Though it probably comes as no surprise, a new report confirms the DEA systematically thwarted research into both cannabis and MDMA for medicinal use and potential rescheduling. Additionally, the Drug Policy Alliance and Multidisciplinary Association for Psychedelic Studies (MAPS) found in their report, the federal government maintains an “unjustifiable monopoly” on research-grade cannabis — preventing independent producers from contributing to any scientific studies.
According to the report, bluntly titled “The DEA: Four Decades of Impeding and Rejecting Science,” a compilation of case studies “illustrate a decades-long pattern of behavior that demonstrates the agency’s inability to exercise its responsibilities in a fair and impartial manner or to act in accord with the scientific evidence — often as determined by its Administrative Law Judges.”
In effecting inexcusably lengthy delays for cannabis research approval and refusing to reschedule the plant, the Drug Enforcement Agency has and continues to prevent countless people from obtaining crucial — in some cases, lifesaving — medicine they need.
Beyond unnecessary delays, the DEA has created a “Catch-22” — saying marijuana has no medicinal value, while impeding research which would likely prove otherwise.
“Through the use of such tactics, the DEA has consistently demonstrated that it is more interested in maintaining existing drug laws than in making important drug control decisions based on scientific evidence,” the report explains.
But such delays lopsidedly do not occur when the DEA moves to prohibit or further restrict a substance.
MDMA had been well-known to therapists and psychiatrists prior to the substance hitting the nightclub and underground circuit as ecstasy. But when the DEA got wind of its popularity as a recreational drug, the agency hastily responded to a senator’s request for MDMA to be scheduled.
In line with the agency’s consistent disregard for science, according to the report, the DEA was surprised when a number of respected mental health professionals requested a hearing about the intent to list the substance as Schedule I.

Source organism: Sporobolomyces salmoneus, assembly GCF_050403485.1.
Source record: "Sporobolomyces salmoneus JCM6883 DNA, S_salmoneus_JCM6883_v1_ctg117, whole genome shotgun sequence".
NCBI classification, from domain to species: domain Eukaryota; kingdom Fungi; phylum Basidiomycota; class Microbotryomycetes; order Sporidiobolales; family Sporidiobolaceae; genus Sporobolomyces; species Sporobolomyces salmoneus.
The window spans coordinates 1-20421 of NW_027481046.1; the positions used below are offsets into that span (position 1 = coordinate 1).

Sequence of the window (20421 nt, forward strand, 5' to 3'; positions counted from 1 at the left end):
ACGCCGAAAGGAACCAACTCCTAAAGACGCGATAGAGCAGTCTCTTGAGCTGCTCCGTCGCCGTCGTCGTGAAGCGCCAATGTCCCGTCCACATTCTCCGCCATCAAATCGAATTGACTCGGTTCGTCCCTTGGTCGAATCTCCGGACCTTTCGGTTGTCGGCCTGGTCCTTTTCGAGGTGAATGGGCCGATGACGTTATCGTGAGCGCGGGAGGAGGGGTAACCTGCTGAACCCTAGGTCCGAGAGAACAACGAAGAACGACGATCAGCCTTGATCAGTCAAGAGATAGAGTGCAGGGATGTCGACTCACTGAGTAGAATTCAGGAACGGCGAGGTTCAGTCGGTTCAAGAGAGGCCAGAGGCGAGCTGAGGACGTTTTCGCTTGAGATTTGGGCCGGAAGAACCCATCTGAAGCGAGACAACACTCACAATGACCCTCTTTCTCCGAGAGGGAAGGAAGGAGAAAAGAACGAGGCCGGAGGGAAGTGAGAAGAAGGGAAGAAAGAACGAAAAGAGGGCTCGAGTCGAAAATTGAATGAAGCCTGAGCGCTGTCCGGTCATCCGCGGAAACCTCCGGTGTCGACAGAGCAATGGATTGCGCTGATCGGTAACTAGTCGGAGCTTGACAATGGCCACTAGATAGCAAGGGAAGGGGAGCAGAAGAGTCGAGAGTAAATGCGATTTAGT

“I would regard the scheduling of this drug as a scientific calamity,” wrote psychotherapist Nathaniel Branden at the time, as cited in the report. “On the basis of the review of the literature concerning the uses of this drug in psychotherapy, and on the basis of reports from highly-respected colleagues who have experimented with MDMA as an adjunct to psychotherapy, I implore you to leave the door open for further research, exploration, and study in this area — by opposing any rulings that would restrict the use of MDMA such that scientific investigators and psychotherapists would no longer have free and uncomplicated access.”
Dr. Alexander Shulgin felt similarly, but acknowledged the “abuse potential” of MDMA, and thus argued for the lesser Schedule III for its “unquestioned medical utility.”
Interestingly, DEA Administrative Law Judge Frances Young’s ruling in 1986 recommending MDMA be placed under Schedule III was overturned by a second Administrative Law Judge — and the substance was placed under Schedule I. Though a federal appeals court subsequently overturned the DEA’s decision, the agency went to great lengths to again place MDMA — despite established medicinal benefit and low potential for abuse — under Schedule I.
“Its criminalization never should have happened,” wrote Drs. Marsha Rosenbaum and Rick Doblin in a study several years afterward. “MDMA had a beneficial therapeutic use prior to scheduling. Hundreds of therapists and psychiatrists used MDMA-assisted psychotherapy with thousands of patients suffering from terminal illness, trauma, marital difficulties, drug addiction, phobias, and other disorders […]
“Ultimately, criminalization had little deterrent effect on the recreational user population while substantially reducing its therapeutic use. Perhaps the most profound effect of MDMA’s illegality has been the curtailment of scientific research and experimentation with a drug that held therapeutic potential.”
Cannabis obviously suffered a similar fate. Despite enormous efforts by doctors, advocates, patients, and even politicians to have the plant rescheduled, if not completely legalized, cannabis remains a Schedule I substance. In 2011, Rhode Island Gov. Lincoln Chafee and Washington State Gov. Christine Gregoire filed a petition with the DEA requesting rescheduling.
Admonishing the DEA for the absurdity of maintaining cannabis as a Schedule I drug with no medical benefits, Gregoire wrote, “People weak and sick with cancer, multiple sclerosis, and other diseases and conditions suddenly feel like — or in fact become — law breakers.”
While a number of states have enacted medical or recreational cannabis laws, the prevailing federal prohibition has, indeed, created a class of patients known as medical refugees — those forced to either separate from or uproot their families to live where their medicine is legal. Others simply break the arbitrary and wholly unnecessary law.
Prisons in the U.S. house an unprecedented number of nonviolent criminals who violated laws from the miserably failed drug war.
This study proves beyond doubt the DEA remains hell-bent on politicizing medically beneficial substances rather than ‘protecting’ the public.